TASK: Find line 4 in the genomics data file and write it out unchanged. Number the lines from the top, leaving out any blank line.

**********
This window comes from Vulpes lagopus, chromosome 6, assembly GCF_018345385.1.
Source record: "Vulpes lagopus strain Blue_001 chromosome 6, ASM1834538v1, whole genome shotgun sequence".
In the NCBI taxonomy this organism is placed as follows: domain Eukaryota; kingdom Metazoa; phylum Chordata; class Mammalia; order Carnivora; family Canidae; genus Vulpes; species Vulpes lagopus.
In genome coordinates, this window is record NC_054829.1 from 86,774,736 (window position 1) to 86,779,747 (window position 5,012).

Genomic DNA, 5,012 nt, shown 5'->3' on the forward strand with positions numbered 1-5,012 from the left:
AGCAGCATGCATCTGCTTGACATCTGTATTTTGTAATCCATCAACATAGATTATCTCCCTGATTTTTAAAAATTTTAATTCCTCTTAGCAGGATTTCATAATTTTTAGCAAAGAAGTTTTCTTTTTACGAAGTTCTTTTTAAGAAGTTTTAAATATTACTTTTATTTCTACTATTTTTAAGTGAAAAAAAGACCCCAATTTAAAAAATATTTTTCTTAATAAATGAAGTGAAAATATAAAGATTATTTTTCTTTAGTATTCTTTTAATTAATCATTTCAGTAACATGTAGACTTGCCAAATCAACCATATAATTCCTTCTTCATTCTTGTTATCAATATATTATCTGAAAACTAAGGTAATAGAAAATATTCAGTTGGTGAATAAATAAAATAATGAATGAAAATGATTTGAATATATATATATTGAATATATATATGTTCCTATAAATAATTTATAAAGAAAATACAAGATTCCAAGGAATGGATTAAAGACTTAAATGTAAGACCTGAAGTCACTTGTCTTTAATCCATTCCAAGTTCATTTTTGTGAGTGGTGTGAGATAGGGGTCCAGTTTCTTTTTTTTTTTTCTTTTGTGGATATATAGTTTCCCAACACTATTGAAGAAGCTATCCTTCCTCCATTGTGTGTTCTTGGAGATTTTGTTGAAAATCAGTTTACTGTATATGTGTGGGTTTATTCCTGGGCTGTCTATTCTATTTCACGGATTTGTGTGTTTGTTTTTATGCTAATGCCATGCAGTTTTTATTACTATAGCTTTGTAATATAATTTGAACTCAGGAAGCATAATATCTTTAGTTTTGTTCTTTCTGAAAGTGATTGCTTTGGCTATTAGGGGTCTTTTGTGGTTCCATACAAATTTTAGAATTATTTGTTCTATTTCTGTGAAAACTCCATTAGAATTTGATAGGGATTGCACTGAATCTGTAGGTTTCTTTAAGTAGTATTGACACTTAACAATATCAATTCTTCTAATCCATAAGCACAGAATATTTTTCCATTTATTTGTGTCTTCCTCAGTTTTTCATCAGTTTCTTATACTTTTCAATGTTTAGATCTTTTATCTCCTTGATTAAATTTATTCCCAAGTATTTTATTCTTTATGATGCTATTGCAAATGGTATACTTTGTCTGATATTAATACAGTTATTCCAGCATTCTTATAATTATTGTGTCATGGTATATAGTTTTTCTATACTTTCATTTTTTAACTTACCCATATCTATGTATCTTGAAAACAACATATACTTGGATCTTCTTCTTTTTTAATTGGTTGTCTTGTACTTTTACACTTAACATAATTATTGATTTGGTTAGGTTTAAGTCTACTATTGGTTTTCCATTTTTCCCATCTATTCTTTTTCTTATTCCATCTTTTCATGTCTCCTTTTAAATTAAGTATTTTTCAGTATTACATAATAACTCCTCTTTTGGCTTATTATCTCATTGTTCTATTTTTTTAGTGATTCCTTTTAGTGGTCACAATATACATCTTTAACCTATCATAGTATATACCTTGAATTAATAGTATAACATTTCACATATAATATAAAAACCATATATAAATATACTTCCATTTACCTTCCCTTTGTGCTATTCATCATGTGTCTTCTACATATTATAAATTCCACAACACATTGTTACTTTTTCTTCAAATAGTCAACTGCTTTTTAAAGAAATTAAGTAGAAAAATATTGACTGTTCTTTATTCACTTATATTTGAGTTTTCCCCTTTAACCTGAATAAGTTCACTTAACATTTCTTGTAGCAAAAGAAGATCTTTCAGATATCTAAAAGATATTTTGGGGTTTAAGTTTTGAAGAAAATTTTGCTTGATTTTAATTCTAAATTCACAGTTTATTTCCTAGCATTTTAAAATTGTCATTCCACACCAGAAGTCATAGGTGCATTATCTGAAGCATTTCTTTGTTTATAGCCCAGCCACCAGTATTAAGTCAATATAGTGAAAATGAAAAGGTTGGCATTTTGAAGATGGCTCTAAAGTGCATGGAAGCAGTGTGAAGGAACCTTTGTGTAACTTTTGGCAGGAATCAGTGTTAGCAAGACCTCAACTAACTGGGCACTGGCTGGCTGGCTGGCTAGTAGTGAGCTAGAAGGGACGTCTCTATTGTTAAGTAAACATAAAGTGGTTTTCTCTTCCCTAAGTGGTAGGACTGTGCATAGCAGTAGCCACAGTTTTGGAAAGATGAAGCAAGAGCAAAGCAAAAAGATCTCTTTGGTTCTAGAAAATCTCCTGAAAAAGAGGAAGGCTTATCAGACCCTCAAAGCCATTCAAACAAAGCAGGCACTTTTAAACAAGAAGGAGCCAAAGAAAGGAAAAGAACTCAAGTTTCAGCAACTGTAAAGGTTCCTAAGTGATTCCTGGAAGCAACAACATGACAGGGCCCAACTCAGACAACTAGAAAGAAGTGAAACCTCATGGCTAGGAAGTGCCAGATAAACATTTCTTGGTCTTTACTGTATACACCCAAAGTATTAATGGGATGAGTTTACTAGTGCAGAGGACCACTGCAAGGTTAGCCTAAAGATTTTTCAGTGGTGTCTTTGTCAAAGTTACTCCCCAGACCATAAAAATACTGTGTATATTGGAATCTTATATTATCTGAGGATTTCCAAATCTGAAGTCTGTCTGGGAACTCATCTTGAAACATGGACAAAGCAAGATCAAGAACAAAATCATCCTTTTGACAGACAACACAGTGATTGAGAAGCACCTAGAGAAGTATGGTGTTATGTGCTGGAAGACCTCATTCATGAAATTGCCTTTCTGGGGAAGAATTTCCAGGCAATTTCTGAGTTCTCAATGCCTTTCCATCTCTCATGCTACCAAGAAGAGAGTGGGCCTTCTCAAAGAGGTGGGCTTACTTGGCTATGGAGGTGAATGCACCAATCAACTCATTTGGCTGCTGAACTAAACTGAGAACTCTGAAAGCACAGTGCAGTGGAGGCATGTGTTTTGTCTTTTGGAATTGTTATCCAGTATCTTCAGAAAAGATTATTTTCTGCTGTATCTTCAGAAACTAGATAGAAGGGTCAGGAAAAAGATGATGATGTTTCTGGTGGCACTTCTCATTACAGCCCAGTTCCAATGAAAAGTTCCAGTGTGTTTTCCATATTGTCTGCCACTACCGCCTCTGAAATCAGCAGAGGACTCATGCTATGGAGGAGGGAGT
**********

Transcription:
In genome coordinates, this window is record NC_054829.1 from 86,774,736 (window position 1) to 86,779,747 (window position 5,012).